Question: "What does it mean when the psalmist asks God to "lead me to the rock that is higher than I" in Psalm 61:2?"
Answer: In Psalm 61:2, the psalmist David pleads with God, “Lead me to the rock that is higher than I.” At several times throughout the psalm, the author cries out to God and seeks His help. He asks God to “hear” his cry and “listen” to his prayer (Psalm 62:1). Through these exclamations, the psalmist recognizes that he cannot trust in his own strength and pleads with God to be his “rock.”
The psalmist calls out to God from a place of dire need: “From the ends of the earth I call to you, I call as my heart grows faint” (Psalm 61:2). The writer feels isolated and weary; he is fast losing hope. Then comes the petition: “Lead me to the rock that is higher than I” (Psalm 61:2). As he makes the request, David remembers the past help he has received from the Lord: “For you have been my refuge, a strong tower against the foe” (Psalm 61:3). God’s goodness in the past gives David faith to pray in the present difficulty.
When David asks God to “lead me to the rock that is higher than I,” he’s asking God to be his place of refuge. The Bible frequently refers to rocky formations as places of safety and security where one could hide from an enemy. In 1 Samuel 13:6, some Israelite men hid in rocky caves to flee from the pursuing Philistines. In Psalm 18:2, David refers to God as “my rock, in whom I take refuge.” When God is referred to as a “rock,” the picture is not of a small rock that someone could hold in his hand. Rather, God is like a large boulder or even a rocky mountain that serves as a foundation and place of refuge.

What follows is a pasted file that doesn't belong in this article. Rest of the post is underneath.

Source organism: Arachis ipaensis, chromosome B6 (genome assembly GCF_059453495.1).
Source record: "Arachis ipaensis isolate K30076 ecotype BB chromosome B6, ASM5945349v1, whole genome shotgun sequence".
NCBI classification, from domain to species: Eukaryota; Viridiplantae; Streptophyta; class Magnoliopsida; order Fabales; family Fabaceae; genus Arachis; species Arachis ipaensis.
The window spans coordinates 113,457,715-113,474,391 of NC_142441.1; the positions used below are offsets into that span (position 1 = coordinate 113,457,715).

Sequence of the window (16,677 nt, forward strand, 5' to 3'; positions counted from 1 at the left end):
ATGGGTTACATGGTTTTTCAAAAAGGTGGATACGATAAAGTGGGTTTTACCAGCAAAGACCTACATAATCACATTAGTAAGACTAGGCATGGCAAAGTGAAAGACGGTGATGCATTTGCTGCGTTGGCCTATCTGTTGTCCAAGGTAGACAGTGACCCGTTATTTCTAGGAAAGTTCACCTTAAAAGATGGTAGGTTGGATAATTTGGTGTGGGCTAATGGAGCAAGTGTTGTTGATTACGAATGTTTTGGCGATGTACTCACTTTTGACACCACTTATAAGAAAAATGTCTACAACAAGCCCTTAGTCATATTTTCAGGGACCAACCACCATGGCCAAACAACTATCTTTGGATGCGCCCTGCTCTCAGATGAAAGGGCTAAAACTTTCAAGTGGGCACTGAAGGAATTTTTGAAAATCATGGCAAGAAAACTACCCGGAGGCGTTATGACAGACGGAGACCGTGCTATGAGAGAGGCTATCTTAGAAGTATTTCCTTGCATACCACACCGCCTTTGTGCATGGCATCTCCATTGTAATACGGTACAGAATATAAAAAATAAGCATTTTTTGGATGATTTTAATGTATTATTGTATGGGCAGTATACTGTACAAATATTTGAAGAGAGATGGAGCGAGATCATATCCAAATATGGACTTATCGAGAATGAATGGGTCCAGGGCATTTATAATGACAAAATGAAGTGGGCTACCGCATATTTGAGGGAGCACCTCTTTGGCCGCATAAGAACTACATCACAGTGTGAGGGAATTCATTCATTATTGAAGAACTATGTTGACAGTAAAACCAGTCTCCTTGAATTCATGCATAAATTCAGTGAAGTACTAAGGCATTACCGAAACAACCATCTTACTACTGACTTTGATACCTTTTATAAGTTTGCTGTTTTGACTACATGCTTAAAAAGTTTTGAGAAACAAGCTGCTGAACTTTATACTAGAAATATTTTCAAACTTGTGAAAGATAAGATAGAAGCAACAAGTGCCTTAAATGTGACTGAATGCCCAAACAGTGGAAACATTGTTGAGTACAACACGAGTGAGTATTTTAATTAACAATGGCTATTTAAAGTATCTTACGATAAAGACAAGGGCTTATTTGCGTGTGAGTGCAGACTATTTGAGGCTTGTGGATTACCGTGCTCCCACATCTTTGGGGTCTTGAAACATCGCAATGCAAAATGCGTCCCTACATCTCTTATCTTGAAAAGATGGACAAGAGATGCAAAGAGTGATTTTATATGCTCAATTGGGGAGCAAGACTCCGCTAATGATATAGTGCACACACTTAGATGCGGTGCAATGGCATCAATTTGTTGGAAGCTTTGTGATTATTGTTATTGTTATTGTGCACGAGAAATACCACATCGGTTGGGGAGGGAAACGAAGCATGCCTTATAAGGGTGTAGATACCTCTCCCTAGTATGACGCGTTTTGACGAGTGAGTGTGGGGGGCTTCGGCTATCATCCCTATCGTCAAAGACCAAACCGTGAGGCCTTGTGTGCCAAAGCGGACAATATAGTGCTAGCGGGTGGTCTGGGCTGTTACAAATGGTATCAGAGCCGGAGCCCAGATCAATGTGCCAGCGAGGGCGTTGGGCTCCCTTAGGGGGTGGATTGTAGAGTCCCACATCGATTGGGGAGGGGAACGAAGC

When the psalmist asks God to “lead me to the rock that is higher than I,” he’s also asking God to lift him up to a place of shelter and protection. Some understand the phrase “the rock that is higher than I” as a reference to the city of Jerusalem, which sits atop a mountain ridge (see Jeremiah 21:13). However, David could simply be asking God to lead him to God Himself, who is the “highest ground” one could seek. Both in biblical times and today, higher ground is considered safe and secure because it provides a strategic vantage point and is easily defended. Think of how people seek out higher ground when flood waters begin to rise or how combatants in warfare seek to take the higher ground from their enemy.
When we ask God to “lead me to the rock that is higher than I,” we’re acknowledging that He is our refuge and security and that He will provide us protection and shelter in times of trouble.